Jansen was noncommittal.

Page met with Jansen after the meeting, and Page told me he was “optimistic” that something could be worked out.

The second downzone was for 10 acres of land on the north side of Whippoorwill Road at the end of Turtle Pond Drive.

Applicant Jeff Carter told the Planning Commission that the intent is to divide the 10 acres into two parcels and market them for single family residences, which would be allowed under the agricultural downzone.

The property had been rezoned from agriculture to residential in 2008. A sanitary sewer pump station was built on the property in 2006, according to planning documents, but the remainder of the property was not developed.

The easement for the sewage line will remain in place.

The two downzones are small stuff in context.

The Parkside residential development connecting with Hog Mountain Road and Mars Hill Road was approved for 810 residential lots in 2004, and the Westland development at Goat Farm Road and U.S. 78 was approved in 2003 with 430 lots.

Both are undeveloped, with entrances blocked to the public.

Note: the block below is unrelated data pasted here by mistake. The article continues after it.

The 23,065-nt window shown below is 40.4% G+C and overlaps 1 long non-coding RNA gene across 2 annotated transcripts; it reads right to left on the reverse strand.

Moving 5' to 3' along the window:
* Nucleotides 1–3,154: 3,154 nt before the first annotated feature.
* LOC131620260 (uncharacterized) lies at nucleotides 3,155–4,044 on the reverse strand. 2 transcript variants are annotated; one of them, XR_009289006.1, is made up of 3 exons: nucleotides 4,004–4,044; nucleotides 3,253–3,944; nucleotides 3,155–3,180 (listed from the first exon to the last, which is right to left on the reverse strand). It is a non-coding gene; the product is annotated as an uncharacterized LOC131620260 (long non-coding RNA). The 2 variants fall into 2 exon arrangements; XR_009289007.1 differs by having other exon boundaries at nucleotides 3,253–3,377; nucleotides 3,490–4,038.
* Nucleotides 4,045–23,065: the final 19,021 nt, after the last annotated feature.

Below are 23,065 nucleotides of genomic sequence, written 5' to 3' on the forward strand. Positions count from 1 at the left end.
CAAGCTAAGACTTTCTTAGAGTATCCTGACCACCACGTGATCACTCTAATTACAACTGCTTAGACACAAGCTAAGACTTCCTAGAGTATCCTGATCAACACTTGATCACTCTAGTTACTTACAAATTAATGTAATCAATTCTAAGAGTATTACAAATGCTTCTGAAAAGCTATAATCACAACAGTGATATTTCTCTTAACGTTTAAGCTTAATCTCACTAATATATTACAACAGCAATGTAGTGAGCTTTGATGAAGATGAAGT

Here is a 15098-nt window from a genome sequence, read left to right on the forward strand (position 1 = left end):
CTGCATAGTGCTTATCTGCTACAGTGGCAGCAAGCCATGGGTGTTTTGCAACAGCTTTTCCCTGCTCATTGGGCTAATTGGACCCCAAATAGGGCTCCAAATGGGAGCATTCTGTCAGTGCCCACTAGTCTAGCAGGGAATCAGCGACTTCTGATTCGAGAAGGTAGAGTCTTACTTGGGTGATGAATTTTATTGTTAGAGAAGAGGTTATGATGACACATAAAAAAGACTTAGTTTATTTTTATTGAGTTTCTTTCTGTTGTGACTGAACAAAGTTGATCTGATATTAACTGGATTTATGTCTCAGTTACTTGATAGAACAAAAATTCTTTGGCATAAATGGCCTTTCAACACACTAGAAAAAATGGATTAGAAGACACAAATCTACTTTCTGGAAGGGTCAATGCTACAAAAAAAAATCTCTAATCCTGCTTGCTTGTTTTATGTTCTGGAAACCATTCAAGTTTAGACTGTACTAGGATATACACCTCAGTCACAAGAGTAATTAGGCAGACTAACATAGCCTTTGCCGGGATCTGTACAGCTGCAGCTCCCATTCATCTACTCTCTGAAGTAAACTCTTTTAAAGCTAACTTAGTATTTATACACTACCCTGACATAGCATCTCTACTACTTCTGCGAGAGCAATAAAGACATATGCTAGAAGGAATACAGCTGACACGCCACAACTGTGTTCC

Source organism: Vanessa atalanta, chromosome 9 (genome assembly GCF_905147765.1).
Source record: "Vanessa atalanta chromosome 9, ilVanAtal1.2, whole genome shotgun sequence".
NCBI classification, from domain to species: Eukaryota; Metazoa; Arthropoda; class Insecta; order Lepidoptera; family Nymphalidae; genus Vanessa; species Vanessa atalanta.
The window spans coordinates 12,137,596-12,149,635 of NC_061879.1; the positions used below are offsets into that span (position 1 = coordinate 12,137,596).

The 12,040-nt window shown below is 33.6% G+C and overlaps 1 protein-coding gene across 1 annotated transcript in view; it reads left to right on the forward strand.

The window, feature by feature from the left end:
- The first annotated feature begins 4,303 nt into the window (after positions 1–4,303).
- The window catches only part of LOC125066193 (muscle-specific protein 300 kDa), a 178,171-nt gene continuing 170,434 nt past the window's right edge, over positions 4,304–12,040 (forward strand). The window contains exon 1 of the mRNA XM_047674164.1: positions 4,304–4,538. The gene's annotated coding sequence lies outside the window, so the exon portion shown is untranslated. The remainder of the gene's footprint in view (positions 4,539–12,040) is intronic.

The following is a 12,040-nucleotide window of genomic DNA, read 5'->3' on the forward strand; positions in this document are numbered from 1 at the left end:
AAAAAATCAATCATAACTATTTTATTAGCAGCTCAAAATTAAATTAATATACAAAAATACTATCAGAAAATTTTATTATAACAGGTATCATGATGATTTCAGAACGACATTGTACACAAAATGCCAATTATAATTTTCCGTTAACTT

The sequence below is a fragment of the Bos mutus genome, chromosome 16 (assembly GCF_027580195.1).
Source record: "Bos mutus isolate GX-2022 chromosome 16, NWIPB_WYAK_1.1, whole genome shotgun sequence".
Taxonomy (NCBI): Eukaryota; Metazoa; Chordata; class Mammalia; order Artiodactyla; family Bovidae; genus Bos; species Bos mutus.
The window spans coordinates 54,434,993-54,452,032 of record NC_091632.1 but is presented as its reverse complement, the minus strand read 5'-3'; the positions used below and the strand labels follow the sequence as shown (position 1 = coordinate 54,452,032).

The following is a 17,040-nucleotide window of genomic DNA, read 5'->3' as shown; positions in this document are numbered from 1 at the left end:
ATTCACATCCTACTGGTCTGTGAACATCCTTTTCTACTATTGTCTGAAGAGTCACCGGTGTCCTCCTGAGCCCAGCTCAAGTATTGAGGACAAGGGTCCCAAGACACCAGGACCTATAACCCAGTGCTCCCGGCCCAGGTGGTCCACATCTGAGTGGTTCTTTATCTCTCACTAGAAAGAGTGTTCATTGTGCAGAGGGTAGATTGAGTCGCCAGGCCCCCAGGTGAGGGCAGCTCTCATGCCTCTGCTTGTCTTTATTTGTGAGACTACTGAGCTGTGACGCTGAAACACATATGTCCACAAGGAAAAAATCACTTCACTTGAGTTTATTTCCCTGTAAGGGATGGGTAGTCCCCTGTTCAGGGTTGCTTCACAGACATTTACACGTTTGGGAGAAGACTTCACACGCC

NOTE added 10/25/2011: The figures given me by Skinner are for platted lots, that is lots that have both been zoned for residential development and for which final plats have been filed with the county. B.R. White, Oconee County planning director, told me before I wrote this posting that his rough estimate was that somewhere near 5,000 lots have been rezoned for residential development. The county has no firm figure, he told me, so I used the figure from Skinner.

In a conversation I had with him today (10/25/2011), White stood by his "educated guess" that the figure from Skinner covers only about half of the total number of zoned residential lots in the county. He said no records have ever been kept of the number. Parkside and most of Westland have not been platted, he said, nor was the land in either of the two downzones that will be before the BOC on Nov. 1.


citizen15 said...

Why is the Whippoorwill property being considered? There are houses on all 3 sections of this subdivision. Why does this person get a break and not individual property owners? Won't this just bring in less taxes for the county, so you and I will have to pay more?

Anonymous said...

If the county wants a river walk why didn't they purchase the property before another private party purchased it? Land isn't going to get any cheeper than it is now. If the county is serious about it, they need to break out the checkbook and stop depending on private citizens to allow access in their backyards or donate their property.

russ page said...

Anonymous....This is not "The County" proposing this river walk. This is a citizen driven project, for citizens of Oconee and surrounding counties. These citizens are asking other citizens to allow this river walk, for all to enjoy. I bet you'd use it once we get it done won't you.
Russ Page Call me, we'll talk about it...540-0979